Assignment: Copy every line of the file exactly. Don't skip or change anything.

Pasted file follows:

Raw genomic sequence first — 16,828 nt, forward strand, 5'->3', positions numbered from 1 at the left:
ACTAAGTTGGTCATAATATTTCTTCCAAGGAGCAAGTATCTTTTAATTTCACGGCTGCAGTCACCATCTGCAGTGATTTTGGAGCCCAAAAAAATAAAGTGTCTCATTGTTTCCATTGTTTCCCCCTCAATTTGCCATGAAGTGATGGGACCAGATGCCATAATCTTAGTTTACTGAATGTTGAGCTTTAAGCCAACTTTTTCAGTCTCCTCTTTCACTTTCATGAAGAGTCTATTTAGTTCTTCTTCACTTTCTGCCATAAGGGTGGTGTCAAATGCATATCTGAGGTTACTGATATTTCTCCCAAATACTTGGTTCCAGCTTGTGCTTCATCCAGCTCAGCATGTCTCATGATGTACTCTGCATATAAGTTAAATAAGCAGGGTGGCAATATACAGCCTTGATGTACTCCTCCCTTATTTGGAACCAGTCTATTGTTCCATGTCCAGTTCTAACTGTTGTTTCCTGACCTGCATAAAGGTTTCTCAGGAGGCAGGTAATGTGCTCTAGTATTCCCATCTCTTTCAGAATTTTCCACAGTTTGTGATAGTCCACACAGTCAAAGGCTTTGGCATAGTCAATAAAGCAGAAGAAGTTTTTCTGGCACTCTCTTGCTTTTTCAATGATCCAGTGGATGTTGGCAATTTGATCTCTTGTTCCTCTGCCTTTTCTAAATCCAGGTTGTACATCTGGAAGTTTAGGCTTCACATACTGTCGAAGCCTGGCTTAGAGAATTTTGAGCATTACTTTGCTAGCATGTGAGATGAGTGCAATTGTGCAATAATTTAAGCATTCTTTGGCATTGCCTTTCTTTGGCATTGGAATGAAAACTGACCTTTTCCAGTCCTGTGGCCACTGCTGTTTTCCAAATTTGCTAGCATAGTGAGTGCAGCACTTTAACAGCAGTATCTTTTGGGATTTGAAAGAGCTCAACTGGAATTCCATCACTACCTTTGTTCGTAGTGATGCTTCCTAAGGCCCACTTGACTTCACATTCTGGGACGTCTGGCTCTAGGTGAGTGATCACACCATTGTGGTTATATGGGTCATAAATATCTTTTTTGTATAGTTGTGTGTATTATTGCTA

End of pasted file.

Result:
Raw genomic sequence first — 16,828 nt, forward strand, 5'->3', positions numbered from 1 at the left:
ACTAAGTTGGTCATAATATTTCTTCCAAGGAGCAAGTATCTTTTAATTTCACGGCTGCAGTCACCATCTGCAGTGATTTTGGAGCCCAAAAAAATAAAGTGTCTCATTGTTTCCATTGTTTCCCCCTCAATTTGCCATGAAGTGATGGGACCAGATGCCATAATCTTAGTTTACTGAATGTTGAGCTTTAAGCCAACTTTTTCAGTCTCCTCTTTCACTTTCATGAAGAGTCTATTTAGTTCTTCTTCACTTTCTGCCATAAGGGTGGTGTCAAATGCATATCTGAGGTTACTGATATTTCTCCCAAATACTTGGTTCCAGCTTGTGCTTCATCCAGCTCAGCATGTCTCATGATGTACTCTGCATATAAGTTAAATAAGCAGGGTGGCAATATACAGCCTTGATGTACTCCTCCCTTATTTGGAACCAGTCTATTGTTCCATGTCCAGTTCTAACTGTTGTTTCCTGACCTGCATAAAGGTTTCTCAGGAGGCAGGTAATGTGCTCTAGTATTCCCATCTCTTTCAGAATTTTCCACAGTTTGTGATAGTCCACACAGTCAAAGGCTTTGGCATAGTCAATAAAGCAGAAGAAGTTTTTCTGGCACTCTCTTGCTTTTTCAATGATCCAGTGGATGTTGGCAATTTGATCTCTTGTTCCTCTGCCTTTTCTAAATCCAGGTTGTACATCTGGAAGTTTAGGCTTCACATACTGTCGAAGCCTGGCTTAGAGAATTTTGAGCATTACTTTGCTAGCATGTGAGATGAGTGCAATTGTGCAATAATTTAAGCATTCTTTGGCATTGCCTTTCTTTGGCATTGGAATGAAAACTGACCTTTTCCAGTCCTGTGGCCACTGCTGTTTTCCAAATTTGCTAGCATAGTGAGTGCAGCACTTTAACAGCAGTATCTTTTGGGATTTGAAAGAGCTCAACTGGAATTCCATCACTACCTTTGTTCGTAGTGATGCTTCCTAAGGCCCACTTGACTTCACATTCTGGGACGTCTGGCTCTAGGTGAGTGATCACACCATTGTGGTTATATGGGTCATAAATATCTTTTTTGTATAGTTGTGTGTATTATTGCTA